Perennial milkweed, Asclepias perennis, with oleander aphids; notice the brown aphid mummies that have been parasitized. Photo credit: Mary Salinas UF/IFAS Extension.
Milkweeds are appreciated for their beauty, but often we cultivate it for the benefit of the monarch butterflies who lay their eggs only on this plant genus. Avid butterfly gardeners want the monarch caterpillars to eat up the milkweed and become beautiful butterflies. Often instead, thousands of aphids show up and compete for space on the plants. These bright yellow aphids are known as oleander aphids.
Just how do aphids build up their populations so quickly? It seems that one day you have a small number on a few plants and then a few days later, thousands are all over your milkweed. Oleander aphids have a few advantages for quickly building their populations:
- All oleander aphids are female and do not need to mate to produce their young
- Aphids give birth to live young who immediately start feeding on the plant
- Aphids start reproducing when they are 4 to 10 days old and keep reproducing during their one-month life span
- When populations get heavy or the plant starts to decline, winged individuals are produced to migrate to new areas and plants.
Parasitic wasp and aphid mummies. Photo credit: University of California.
What can or should you do to control this pest?
One option is to do nothing and let the natural enemies come in and do their job. One of the best is a very tiny wasp that you will likely never see. This parasitoid lays its eggs only inside aphids. The wasp larva feeds on the inside of the aphid and turns it into a round brown ‘mummy’ and then emerges when mature by making a round hole in the top of the aphid. Look closely with a hand lens at some of those brown aphids on your milkweed and you can see this amazing process. Another common predator I see in my own garden is the larvae of the hover fly or syrphid fly. You will have to look hard to see it, but it is usually there. Assassin bugs and lady beetles also commonly feed on aphids. The larvae of lady beetles look nothing like the adults but also are voracious predators of aphids – check out what they look like.
Lady beetle larva feeding on aphid on tobacco. Photo credit:
Lenny Wells University of Georgia Bugwood.org.
If you think your situation requires some sort of intervention to control the aphids, first check carefully for monarch eggs and caterpillars, keeping in mind that some may be very small. Remove them, shoo away any beneficial insects, and spray the plant completely with an insecticidal soap product. Recipes that call for dish detergents may harm the waxy coating on the leaves and should be avoided. The solution must contact the insect to kill it. Always follow the label instructions. Soap will also kill the natural enemies if they are contacted. One exception is the developing wasp in the aphid mummies – fortunately, they are protected inside as the soap does not penetrate. Oils derived from plants or petroleum can serve the same purpose as the insecticidal soap.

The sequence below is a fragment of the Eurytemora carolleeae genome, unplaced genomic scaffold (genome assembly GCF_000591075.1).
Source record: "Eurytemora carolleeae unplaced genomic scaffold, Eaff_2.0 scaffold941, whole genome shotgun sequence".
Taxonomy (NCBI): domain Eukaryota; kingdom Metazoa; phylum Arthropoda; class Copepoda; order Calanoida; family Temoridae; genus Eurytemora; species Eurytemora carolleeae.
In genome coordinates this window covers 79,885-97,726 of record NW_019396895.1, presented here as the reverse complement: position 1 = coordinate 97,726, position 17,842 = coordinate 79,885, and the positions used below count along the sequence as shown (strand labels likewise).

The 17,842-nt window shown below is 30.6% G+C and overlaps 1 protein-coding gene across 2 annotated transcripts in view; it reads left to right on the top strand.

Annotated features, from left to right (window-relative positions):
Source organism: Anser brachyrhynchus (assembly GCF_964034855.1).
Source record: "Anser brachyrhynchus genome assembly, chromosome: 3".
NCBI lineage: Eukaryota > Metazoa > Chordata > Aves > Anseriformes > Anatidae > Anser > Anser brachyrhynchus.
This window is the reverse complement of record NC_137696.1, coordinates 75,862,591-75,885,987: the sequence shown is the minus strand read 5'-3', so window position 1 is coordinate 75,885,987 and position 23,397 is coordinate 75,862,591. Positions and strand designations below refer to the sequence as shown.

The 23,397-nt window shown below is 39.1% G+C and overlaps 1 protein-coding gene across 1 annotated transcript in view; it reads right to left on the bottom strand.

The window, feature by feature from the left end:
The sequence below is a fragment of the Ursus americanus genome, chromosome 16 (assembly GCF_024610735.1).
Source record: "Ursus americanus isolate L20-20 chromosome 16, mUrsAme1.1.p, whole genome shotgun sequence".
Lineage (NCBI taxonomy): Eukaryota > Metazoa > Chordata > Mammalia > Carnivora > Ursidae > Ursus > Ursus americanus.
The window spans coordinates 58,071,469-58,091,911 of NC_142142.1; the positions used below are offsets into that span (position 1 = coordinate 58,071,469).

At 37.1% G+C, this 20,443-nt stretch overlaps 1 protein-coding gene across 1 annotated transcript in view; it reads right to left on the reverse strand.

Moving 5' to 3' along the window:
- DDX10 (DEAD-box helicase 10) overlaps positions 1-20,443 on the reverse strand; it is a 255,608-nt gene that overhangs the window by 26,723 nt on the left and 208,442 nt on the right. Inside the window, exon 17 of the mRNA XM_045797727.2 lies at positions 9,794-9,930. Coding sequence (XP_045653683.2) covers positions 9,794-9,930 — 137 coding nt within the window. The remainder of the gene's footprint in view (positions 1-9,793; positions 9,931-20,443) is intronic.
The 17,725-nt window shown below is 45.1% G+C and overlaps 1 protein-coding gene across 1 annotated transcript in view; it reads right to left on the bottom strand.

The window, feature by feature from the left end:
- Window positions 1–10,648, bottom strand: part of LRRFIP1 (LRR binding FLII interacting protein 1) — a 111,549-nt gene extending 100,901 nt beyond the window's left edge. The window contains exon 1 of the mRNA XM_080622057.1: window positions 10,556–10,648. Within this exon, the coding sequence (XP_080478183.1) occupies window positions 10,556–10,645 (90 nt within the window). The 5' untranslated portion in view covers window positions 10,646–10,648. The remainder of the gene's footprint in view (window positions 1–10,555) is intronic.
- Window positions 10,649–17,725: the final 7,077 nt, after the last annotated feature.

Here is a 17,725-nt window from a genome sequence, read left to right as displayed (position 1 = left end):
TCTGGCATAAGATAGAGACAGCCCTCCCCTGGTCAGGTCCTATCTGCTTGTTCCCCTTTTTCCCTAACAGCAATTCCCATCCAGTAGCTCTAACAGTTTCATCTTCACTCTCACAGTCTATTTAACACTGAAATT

Syrphid fly larva and oleander aphids. Photo credit: Lyle Buss, University of Florida.
You also can squish the aphids with your fingers and then rinse them off the plant. If you only rinse them off, the little pests can often just crawl back onto the plant.
There are systemic insecticides, like neonicotinoids, that are taken up by plant roots and kill aphids when they start feeding on the plants. However, those products also kill monarch caterpillars munching on the plant and harm adult butterflies, bees, and other pollinators feeding on the nectar. So those products are not an option. Always read the product label as many pesticides are prohibited by law from being applied to blooming plants as pollinators can be harmed.
In the end, consider tolerating some aphids and avoid insecticide use in landscape.
Happy butterfly gardening!
Mary is the Residential Horticulture Agent and Master Gardener Volunteer Coordinator for UF/IFAS Extension in Santa Rosa County. She earned a B.S. and M.S. in environmental horticulture at the University of Florida. She and her volunteers provide research-based solutions for residents with their lawns, landscapes, and gardens. Mary also oversees the educational programs, horticulture, butterflies, and volunteers at the Panhandle Butterfly House & Nature Center that has just relocated to Milton and should reopen in 2021.
Mary Salinas at the US Botanic Garden in Washington, D.C. Photo credit: Allison Ngom.
Ever since she can remember, Mary has loved plants and nurturing them. She learned how from her mother and grandmother growing up with good rich soils in Michigan. A relocation to Tampa in 1991 meant learning a whole new way to garden – new plants, new soils, and new timetables. Nearly eight years ago she moved north to Santa Rosa County to take her current position and, again, had to tweak her garden skills.
Between she and her husband they have 6 children and 4 grandchildren and are hoping for more grandchildren real soon. Family and faith are a priority. At home, Mary loves to try new crops and varieties in her vegetable garden and is passionate about growing perennials, especially native milkweeds, and watching new generations of monarch butterflies take flight. And she is fascinated with huge container gardens. Gardening is not the only activity in her life; Mary loves to kayak, cruise in the pontoon boat, hike, and volunteer as a guardian ad litem for children in foster care.